For my final destination in Catalunya I recently visited the city of Deltebre in southern Catalunya. Deltebre is a word that derives its name from the words delta and l’ebre. Delta meaning exactly that, the delta of a river, and l’ebre being the Catalan name for the river Ebro. The Ebro river runs from northern Spain to Deltebre where it flows into the sea. The Ebro has a very important historical significance for the region and for Spain as it has been instrumental in trade and culture for centuries.
I got to experience to Kayak in the Ebro with a few other families the other day and it was a enjoyable. Kayaking is always an interesting way to get to see the land as you get a different perspective and some exercise as well. I chose a company called Riu al’Ebre. In addition to kayaking, Riu al’Ebre offers a variety of services from hiking, to 4×4 excursions, and bicycle tours of the delta.
I found their tour nice as they were local people with real knowledge of the land. They were able to explain things well. As we paddled, we would stop and rest while talking about the city, history, or delta region.
What you’ll see and learn
During the kayaking excursion we took about one hour or so to complete the roughly 3 km journey. They offer longer excursions, but it was late in the afternoon and the only one that I was able to complete with my time constraints. We arrived and within minutes we were paddling down the river toward our destined stopping point.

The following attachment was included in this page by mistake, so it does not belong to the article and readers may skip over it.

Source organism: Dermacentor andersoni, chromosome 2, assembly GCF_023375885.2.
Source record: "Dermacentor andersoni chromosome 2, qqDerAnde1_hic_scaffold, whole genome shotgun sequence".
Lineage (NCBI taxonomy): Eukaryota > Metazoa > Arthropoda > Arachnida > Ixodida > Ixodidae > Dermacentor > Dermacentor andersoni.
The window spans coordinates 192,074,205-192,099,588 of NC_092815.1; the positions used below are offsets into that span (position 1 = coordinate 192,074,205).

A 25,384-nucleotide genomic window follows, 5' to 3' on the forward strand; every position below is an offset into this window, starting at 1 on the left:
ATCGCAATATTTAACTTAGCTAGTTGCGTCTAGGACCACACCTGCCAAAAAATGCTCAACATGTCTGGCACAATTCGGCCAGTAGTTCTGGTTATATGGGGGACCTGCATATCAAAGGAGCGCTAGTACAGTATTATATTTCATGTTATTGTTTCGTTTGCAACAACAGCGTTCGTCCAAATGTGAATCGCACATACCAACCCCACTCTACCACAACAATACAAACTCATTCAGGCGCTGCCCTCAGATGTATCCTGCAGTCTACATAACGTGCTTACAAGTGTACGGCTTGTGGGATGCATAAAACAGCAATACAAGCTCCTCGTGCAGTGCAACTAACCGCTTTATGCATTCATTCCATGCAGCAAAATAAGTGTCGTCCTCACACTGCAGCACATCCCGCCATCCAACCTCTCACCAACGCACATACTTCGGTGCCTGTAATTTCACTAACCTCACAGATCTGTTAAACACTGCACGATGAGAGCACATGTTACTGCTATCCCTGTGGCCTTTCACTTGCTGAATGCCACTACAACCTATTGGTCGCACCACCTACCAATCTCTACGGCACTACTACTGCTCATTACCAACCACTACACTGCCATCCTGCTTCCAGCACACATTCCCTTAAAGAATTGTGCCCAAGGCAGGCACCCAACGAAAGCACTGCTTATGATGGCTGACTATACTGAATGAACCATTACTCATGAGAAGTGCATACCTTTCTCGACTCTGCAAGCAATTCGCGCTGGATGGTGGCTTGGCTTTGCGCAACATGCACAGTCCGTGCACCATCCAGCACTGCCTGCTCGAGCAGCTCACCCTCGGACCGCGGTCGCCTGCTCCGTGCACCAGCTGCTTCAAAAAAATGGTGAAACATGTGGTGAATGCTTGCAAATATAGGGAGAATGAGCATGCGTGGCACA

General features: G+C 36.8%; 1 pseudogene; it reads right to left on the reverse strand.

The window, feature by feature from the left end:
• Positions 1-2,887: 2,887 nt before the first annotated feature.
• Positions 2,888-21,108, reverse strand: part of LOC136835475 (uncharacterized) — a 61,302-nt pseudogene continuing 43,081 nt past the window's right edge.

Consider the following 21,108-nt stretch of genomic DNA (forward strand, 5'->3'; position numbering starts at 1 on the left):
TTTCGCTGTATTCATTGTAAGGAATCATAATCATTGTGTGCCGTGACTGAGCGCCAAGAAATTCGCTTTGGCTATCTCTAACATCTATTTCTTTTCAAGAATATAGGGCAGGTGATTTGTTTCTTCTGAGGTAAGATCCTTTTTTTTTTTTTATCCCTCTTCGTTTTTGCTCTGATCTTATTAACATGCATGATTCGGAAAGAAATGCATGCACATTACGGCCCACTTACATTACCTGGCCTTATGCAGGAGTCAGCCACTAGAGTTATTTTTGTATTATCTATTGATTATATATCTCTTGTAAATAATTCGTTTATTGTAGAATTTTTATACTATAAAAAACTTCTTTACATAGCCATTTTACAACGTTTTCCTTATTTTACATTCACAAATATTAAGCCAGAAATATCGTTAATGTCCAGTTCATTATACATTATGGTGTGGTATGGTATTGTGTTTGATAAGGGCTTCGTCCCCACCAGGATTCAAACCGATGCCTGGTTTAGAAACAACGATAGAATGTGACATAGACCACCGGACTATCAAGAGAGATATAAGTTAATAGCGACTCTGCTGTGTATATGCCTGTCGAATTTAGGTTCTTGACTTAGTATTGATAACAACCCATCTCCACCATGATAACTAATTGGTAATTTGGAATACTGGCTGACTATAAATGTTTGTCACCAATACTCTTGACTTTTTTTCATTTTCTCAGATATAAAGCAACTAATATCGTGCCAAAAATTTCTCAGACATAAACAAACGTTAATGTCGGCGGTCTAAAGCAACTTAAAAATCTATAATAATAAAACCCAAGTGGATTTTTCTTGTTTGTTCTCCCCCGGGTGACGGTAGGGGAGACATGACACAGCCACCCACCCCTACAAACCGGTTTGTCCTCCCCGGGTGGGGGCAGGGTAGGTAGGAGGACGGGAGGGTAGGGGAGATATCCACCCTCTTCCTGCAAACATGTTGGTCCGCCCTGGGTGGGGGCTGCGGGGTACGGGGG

The delta is a small yet rich region covering nearly 320 km and is of significant importance to Catalunya for many reasons. When kayaking have the opportunity to learn about the water of the Ebro and its importance to the surrounding rice fields. Additionally as you paddle you will find the opportunity to discuss and learn about the different types of vegetation and animal species that rely on the river for survival.
We even learned about some invasive species of snails that have red eggs and prolific population growth. As pictured here:
All in all, I think you would really enjoy a tour of either the Ebro or one of the Arrozals. Both can be quite interesting and educational as well. One of the things that I liked about staying in Deltebre was the fact that it was different than all of the other cities that I have visited in Spain. It was small, local, and not full of summer tourists.
Where to stay in Deltebre?
When visiting Deltebre, I stayed in the Urbany Hostel. The alberg is not too far away from the other activities in the delta and it is one of your most efficient or economic options in the city as there are no other hostels there.
How to get to Deltebre?
The first thing that you will need to do is take the bus or train to Tortosa, which is the largest town in the region. Renfe has multiple services daily from Barcelona, and Alsa also runs several services there daily via Movelia. Cost for the bus is about 19€ one way and lasts just over two hours (as of 31/7/2013). The train costs about the same.
Once you arrive in Tortosa, you will need to take a local bus from there to Deltebre, which takes approximately one hour. The bus should cost less than 5€.